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PATER ETHICÆ: Heraclitus and the Birth of Ethics

Utrecht_Moreelse_Heraclite

A certain coldness fills Ionian philosophy.  These founding fathers of philosophy greatly concern themselves with the underlying connection of the universe and with the connection between the mind and the world, but they ignore the implications of their considerations in the realm of personal life, which forms moral philosophy.  Pythagoras discusses the proper life for man, but he does not base it upon his philosophical system.  It remains for Heraclitus of Ephesus to extend his metaphysical and epistemological system to man’s life and to form conclusions on how man ought to life from his system.

Pythagoras’ concern with right living stems from his belief in metempsychosis, while his concern with metaphysics stems from his conviction that numbers form the cosmos.  No link exists between these two branches of his thought, and the presence of two Pythagorean schools proves this disjuncture.  The ἀκουσματικοί followed Pythagoras as a divine sage, condemning all innovation; this naturally placed them at odds with the μαθηματικοί, who embraced Pythagoras’ passion for research and developed much of his thought into the system which history calls “Pythagorean.”  This system is characterized by the rigid mathematical order of numbers, while the sayings which the ἀκοθσματικοί revere contain ludicrous prohibitions and injunctions, viz. “Do not stir the fire with a knife.  Rub out the mark of a pot in the ashes.  Do not wear a ring.  Do not have swallows in your house” (Cohen, Curd, and Reeves 2011, 58C6).  Pythagoras prohibited the breaking of bread because of the judgment of Hades, because it brings cowardice in war, and that the whole universe begins from breaking bread (Cohen, Curd, and Reeves 2011, 53C3).  If the ἀκουσματικοί with their strange moral code considered the μαθηματικοί fake Pythagoreans, one can easily see that Pythagoras’ system of living and his metaphysics have nothing in common.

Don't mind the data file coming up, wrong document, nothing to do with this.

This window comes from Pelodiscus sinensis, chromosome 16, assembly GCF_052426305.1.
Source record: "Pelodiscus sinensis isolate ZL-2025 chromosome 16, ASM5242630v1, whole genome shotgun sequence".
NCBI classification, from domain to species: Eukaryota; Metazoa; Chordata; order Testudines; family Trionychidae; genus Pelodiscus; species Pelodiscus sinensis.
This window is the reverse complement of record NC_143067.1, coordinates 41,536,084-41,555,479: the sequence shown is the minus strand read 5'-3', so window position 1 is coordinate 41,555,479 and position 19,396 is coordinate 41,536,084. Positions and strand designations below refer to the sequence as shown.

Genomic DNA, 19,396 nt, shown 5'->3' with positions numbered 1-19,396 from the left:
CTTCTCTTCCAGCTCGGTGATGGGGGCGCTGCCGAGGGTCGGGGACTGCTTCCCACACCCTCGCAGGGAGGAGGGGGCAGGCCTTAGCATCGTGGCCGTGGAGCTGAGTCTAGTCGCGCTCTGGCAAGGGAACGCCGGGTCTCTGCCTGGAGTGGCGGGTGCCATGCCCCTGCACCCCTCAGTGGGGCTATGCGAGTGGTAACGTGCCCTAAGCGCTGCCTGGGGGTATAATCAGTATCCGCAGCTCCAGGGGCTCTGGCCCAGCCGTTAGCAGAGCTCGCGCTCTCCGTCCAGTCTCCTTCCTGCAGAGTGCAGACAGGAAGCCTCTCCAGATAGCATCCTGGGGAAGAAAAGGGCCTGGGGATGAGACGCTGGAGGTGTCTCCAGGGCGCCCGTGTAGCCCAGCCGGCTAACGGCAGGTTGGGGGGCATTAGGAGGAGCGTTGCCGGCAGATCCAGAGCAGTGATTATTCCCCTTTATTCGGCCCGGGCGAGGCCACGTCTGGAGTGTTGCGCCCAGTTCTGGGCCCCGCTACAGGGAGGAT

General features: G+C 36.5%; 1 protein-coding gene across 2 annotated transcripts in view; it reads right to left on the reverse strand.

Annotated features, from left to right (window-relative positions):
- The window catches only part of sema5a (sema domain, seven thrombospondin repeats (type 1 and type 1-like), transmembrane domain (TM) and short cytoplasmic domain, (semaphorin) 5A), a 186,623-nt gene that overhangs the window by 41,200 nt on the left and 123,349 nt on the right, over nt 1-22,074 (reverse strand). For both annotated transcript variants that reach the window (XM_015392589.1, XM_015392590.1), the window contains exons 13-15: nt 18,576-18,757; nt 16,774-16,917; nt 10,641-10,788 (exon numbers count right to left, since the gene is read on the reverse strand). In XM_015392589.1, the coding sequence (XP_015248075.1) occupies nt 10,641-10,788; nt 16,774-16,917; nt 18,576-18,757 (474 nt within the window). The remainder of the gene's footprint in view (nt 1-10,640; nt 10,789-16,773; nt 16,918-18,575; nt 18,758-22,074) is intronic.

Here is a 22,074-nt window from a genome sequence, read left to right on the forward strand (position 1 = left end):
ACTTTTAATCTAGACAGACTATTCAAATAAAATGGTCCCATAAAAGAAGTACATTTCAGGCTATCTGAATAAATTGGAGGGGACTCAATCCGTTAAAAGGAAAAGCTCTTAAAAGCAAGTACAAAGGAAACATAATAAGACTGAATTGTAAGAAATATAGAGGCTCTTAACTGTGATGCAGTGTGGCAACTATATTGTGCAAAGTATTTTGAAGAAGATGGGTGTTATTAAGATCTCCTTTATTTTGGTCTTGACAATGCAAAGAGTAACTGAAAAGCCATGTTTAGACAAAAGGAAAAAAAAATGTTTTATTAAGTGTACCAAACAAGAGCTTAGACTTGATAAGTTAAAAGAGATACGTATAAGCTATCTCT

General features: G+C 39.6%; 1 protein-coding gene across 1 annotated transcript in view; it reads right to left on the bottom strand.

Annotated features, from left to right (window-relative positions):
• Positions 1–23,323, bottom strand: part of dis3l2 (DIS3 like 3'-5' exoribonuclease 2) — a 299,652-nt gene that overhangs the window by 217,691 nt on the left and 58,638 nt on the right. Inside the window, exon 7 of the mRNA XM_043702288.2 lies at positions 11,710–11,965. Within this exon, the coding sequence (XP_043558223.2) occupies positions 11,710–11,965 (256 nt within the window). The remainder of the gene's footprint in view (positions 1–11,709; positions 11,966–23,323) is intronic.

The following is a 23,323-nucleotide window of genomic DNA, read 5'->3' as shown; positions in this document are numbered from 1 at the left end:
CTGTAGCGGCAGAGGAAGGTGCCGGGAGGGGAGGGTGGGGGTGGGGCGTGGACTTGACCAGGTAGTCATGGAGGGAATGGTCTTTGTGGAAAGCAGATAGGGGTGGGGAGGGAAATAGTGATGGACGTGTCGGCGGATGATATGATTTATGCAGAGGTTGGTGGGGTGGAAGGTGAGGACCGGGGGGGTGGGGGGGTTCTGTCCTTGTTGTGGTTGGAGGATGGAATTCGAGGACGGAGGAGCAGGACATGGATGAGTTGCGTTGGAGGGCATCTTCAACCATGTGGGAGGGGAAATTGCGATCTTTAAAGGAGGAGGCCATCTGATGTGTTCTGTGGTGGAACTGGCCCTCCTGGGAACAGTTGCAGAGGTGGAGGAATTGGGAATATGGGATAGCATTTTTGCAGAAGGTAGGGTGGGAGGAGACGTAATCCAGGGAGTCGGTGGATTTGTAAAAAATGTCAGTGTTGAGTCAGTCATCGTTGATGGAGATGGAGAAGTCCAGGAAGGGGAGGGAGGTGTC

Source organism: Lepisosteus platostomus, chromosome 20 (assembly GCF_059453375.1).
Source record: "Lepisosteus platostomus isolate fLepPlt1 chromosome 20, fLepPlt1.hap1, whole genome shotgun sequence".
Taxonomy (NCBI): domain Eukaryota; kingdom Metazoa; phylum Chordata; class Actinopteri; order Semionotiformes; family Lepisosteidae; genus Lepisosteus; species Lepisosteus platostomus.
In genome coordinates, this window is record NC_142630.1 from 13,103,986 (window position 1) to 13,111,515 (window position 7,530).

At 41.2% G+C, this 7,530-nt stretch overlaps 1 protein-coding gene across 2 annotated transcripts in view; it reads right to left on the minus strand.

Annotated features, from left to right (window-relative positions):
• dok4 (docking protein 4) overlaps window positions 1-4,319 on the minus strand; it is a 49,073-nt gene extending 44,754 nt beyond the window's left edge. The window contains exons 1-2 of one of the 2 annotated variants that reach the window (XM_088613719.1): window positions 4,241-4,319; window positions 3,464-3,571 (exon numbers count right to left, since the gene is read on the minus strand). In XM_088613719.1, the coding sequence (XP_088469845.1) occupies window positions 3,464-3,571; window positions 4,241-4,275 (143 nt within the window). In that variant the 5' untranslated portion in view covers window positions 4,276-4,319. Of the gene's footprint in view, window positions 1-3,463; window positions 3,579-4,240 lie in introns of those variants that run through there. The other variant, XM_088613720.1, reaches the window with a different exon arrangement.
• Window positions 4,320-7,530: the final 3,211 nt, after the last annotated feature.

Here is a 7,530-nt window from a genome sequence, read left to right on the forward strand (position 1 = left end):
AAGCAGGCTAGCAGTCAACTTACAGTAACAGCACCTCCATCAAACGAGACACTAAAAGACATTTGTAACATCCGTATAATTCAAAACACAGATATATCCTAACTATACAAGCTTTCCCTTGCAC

Heraclitus’ ethics come from his metaphysical concept of the λόγος.  The λόγος serves as a governing principle for the universe (Cohen, Curd, and Reeves 2011, 30).  As the governing principle of the universe, it naturally governs men.  All men, therefore, have an obligation to seek the λόγος, as he says “it is necessary to follow what is common…the λόγος is common” (Cohen, Curd, and Reeves 2011, 22B2).  Professor Khan states that Heraclitus links right thinking with self-knowledge, which is knowledge of the λόγος (Khan 1989, 121).  Having linked knowledge of the λόγος with right thinking, Heraclitus declares the necessity of right thinking: “it belongs to all people to know themselves and to think rightly”( Cohen, Curd, and Reeves 2011, 22B116) and “right thinking is the greatest excellence, and wisdom is to speak the truth and act in accordance with nature while paying attention to it” (Cohen, Curd, and Reeves 2011, 22B112)  Thus one can see that how Heraclitus links his metaphysics with the individual man by seeking the fundamental law of the universe in his own life.

Heraclitus reinforces this point by linking human law with divine law.  He states, “those who speak with understanding must rely firmly on what is common to all as a city must rely on law” (Cohen, Curd and Reeve 2011, 22B114) while earlier he says “the λόγος is common” (Cohen, Curd and Reeve 2011, 22B2).  He continues in the same fragment to say, “All human laws are nourished by one law, the divine law” (Cohen, Curd, and Reeve 2011, 22B114).  The word which he uses for nourish, τρέφω, indicates not only nourishment, but also containment (Liddell and Scott 1996, s.v. “τρέφω”) Therefore, he declares that human law has a sense of origination and containment within the λόγος.  Having linked the two, it is no small extension, in view of the earlier exhortations to follow the λόγος, to see that Heraclitus considers man obligated to conform himself to human laws.  Professor Wheelwright also declares, “The one divine Nomos is not essentially different from the one divine Logos” (Wheelwright 1968, 87).  Heraclitus seems to prove Professor Wheelwright’s veracity when he says, “The people must fight for the law as for the city wall” (Cohen, Curd and Reeve 2011, 22B44).  One cannot fight for something unless he has submitted himself to it.  By linking human law with divine law and by entreating men to obey it, Heraclitus further joins his metaphysical constructs to his ethical concepts.